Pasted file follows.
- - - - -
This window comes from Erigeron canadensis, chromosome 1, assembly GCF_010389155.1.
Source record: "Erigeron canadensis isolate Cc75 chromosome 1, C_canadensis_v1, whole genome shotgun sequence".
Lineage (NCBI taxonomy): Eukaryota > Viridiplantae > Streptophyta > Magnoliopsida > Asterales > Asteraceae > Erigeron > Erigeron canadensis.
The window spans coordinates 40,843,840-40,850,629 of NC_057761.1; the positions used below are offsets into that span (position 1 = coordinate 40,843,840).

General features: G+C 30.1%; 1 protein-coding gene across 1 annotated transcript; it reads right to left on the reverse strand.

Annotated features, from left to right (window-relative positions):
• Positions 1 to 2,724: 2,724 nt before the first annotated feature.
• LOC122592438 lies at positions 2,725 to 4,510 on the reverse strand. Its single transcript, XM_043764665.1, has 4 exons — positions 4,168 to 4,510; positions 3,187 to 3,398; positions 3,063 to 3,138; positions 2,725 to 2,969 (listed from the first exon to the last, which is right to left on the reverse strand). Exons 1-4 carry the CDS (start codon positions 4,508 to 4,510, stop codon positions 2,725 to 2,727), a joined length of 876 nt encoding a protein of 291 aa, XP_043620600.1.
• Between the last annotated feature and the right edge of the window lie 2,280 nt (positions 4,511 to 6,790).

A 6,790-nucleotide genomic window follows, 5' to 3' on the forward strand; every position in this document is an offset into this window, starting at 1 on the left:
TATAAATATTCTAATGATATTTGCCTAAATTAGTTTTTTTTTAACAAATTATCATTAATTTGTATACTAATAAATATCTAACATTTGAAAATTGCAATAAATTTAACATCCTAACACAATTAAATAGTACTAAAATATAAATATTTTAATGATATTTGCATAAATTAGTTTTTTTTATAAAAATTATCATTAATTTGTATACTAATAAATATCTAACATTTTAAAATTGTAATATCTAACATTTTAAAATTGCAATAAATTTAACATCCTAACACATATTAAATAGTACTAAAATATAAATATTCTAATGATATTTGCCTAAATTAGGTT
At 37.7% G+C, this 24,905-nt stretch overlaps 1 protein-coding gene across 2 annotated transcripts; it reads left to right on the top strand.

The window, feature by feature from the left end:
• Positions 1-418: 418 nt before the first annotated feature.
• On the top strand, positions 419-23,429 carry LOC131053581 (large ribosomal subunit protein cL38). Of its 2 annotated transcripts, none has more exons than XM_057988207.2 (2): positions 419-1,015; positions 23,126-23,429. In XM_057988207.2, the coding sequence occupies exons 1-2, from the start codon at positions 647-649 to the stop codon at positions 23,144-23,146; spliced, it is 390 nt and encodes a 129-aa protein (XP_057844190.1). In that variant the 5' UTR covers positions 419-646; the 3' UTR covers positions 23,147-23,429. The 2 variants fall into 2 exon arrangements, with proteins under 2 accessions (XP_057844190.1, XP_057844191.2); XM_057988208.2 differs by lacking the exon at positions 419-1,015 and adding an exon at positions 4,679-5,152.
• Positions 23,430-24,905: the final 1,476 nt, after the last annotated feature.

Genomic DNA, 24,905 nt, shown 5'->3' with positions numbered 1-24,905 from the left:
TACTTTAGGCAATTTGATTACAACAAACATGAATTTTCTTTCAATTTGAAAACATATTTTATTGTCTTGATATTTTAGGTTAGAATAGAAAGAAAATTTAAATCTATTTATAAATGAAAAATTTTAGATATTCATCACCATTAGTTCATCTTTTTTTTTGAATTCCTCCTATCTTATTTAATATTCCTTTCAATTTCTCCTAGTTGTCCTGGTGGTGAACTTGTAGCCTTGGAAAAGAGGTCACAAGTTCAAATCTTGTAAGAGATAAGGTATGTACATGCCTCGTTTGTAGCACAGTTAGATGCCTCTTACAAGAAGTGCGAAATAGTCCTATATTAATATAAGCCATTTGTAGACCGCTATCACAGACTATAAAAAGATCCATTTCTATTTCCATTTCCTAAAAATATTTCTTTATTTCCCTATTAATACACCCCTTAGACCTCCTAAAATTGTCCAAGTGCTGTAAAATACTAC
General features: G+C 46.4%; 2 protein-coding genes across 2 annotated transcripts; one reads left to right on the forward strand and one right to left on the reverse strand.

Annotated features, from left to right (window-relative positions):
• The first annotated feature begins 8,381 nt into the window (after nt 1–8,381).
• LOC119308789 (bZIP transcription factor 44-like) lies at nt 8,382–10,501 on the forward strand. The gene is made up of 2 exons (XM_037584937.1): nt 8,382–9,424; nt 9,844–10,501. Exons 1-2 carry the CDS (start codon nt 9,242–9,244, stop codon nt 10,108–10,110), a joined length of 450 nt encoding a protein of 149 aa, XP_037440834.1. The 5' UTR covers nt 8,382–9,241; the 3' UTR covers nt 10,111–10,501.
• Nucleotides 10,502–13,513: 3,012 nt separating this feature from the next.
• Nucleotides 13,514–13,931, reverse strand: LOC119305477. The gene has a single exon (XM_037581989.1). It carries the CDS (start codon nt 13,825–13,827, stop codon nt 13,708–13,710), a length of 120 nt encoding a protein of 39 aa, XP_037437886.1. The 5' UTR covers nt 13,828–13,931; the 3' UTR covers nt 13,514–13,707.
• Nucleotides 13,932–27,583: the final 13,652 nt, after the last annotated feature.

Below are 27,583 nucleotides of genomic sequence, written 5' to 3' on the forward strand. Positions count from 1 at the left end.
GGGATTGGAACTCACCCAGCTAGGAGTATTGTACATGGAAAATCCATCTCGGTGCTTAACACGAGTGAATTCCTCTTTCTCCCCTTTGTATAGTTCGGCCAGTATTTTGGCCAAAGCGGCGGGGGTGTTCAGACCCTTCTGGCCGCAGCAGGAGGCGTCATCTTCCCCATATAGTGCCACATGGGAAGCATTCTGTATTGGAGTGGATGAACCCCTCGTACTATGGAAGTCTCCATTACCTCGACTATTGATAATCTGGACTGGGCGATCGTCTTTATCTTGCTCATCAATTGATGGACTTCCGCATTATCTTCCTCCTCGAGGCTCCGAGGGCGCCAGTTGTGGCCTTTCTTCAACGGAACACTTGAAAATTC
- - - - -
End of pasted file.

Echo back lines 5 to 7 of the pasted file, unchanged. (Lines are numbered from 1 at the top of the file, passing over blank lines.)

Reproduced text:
General features: G+C 30.1%; 1 protein-coding gene across 1 annotated transcript; it reads right to left on the reverse strand.

Annotated features, from left to right (window-relative positions):
• Positions 1 to 2,724: 2,724 nt before the first annotated feature.